This week's G7 summit will convene representatives from the world’s most advanced economies, including Canada, France, Germany, Italy, Japan, the UK and the US. In the run-up to the meeting in Hiroshima, Japan, the G7 foreign and environmental ministers convened to discuss a number of global challenges, including strengthening multilateralism and international co-operation; disarmament and non-proliferation; economic security; and tackling climate change.
The G7’s commitment to achieving net-zero by 2050 will serve as an underlining theme throughout the event – however, the course of action to reach such an ambitious goal remains fragmented among the G7 members. The current global energy crisis has been exacerbated by the war in Ukraine, which has dramatically affected the global energy landscape.
Skyrocketing energy costs because of the conflict has underscored the urgency for world governments to prioritise national energy security strategies, which rely on an uninterrupted, continuous availability of energy sources at a reasonable price. At its core, energy security serves as a precursor for driving economic growth, socio-political stability and prosperity for all.
Environmental ministers from the G7 nations met in mid-April to discuss the global climate crisis and the urgency of ensuring that the ongoing energy transition continues to gain momentum. That point was stressed by Dr Sultan Al Jaber, President-Designate of the Cop28 climate conference taking place in the UAE later this year, who was in attendance at the G7 ministerial climate meetings.
Dr Al Jaber contended that oil-producing nations must take an accelerated, but pragmatic, approach towards a clean energy transition whereby energy produced today – including that derived from fossil fuels – remains as “low-carbon-intensive as possible”, adding further: “Let’s remember that emissions are the enemy, not energy. We need maximum energy, minimum emissions to ensure sustainable economic and social development.”
Speaking at last week’s Petersberg Climate Dialogue in Germany, Dr Al Jaber repeated that the future of climate diplomacy should target oil and gas emissions in tandem with increasing carbon-capture technologies while expanding investment in zero-carbon alternatives with the intent to provide a more seamless, clean energy transition.
But for the world’s most advanced economies, agreeing on how exactly to go about achieving such laudable goals remains a challenge. During the April G7 ministerial meetings, the UK and Canada faced strong opposition in their attempts to mediate a 2030 deadline for an accelerated phase-out of unabated domestic coal-fired power. Japan, along with the US and EU (which participated in discussions as an invited guest) pushed back against such an accelerated timeline. Japan, which currently imports nearly 94 per cent of its energy needs, relies heavily on coal-fired power plants for domestic energy consumption, with coal accounting for a third of its overall energy mix.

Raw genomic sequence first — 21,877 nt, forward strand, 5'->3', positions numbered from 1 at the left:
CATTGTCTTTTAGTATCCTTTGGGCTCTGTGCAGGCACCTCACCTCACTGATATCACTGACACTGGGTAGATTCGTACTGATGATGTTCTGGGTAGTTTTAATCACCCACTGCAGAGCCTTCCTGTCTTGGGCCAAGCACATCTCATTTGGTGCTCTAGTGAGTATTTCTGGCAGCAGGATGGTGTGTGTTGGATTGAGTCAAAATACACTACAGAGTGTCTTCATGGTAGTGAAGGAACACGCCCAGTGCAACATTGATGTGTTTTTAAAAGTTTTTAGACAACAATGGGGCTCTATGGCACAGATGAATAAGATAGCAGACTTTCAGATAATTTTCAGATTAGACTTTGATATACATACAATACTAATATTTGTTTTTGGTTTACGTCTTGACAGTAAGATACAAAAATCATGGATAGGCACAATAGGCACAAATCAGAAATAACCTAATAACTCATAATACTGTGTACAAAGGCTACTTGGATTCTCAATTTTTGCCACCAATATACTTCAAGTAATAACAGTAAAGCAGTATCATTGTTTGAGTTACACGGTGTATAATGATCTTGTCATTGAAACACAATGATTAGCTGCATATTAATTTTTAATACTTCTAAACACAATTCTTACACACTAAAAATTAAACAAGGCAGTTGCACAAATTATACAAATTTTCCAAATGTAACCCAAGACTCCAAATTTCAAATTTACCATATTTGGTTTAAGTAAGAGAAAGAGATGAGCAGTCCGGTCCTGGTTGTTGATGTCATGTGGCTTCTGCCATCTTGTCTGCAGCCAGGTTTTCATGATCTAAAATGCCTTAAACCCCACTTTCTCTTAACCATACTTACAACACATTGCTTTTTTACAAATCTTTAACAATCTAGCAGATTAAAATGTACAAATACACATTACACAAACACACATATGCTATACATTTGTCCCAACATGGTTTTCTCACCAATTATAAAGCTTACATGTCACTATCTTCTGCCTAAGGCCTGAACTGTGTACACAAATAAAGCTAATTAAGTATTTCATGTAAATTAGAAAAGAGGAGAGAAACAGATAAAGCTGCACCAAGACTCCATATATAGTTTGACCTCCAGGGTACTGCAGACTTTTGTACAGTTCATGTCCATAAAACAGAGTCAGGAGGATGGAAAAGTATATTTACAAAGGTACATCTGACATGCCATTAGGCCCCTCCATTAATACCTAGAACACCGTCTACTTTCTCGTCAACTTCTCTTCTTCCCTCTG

Following the negative public sentiment after the 2011 Fukushima nuclear plant disaster, Tokyo planned to phase out atomic power. However, because of recent energy shortages, it has decided to re-launch national nuclear power generation, with the aim of increasing it from approximately 7 per cent today to a fifth of Japan’s total energy mix by the end of the decade.
Throughout the ministerial talks, Japan struggled to persuade its G7 counterparts to present new language in joint communiques to advocate for increased investments in natural gas exploration and production, which Japan views as necessary for a pivot towards a clean energy transition. Its suggestions were rejected by some other G7 members on the grounds that such investments would not help limit global warming to 1.5ºC, as agreed by in the 2015 Paris Agreement.
G7 summits are meant to facilitate collective action to co-ordinate policy solutions for today’s most pressing global challenges. Their weaknesses, however, include internal divisions, self-serving political motivations and, some would argue, limited influence (particularly without China as a member).
These weaknesses and the disagreements they create have the potential to undermine the group’s efforts when it comes to future climate considerations. What is important to watch, however, is whether the G7 nations’ positions will evolve or only become more entrenched during the G20 summit, to be held in September in India.
The G20, which represents 85 per cent of global GDP and two thirds of the world’s population, also includes the world’s top carbon emitters, including China, the US and India. From 2019 to 2021, G20 members spent nearly $55 billion per year financing fossil fuel projects. If the influential group that represents the largest economies (and emissions) on earth could find a way to agree on how to phase out unabated fossil fuels, such a decision would be pivotal in increasing the prospect of limiting the Earth’s temperatures to avoid crossing the 1.5ºC threshold.
It would also help to pave a path for major progress at Cop28 in November. Cop28 will be a critical moment for world governments to take stock of climate-action progress since signing the Paris Agreement in 2015, and will surely be a wake-up call to remind us that any inaction today will result in environmental devastation for generations to come.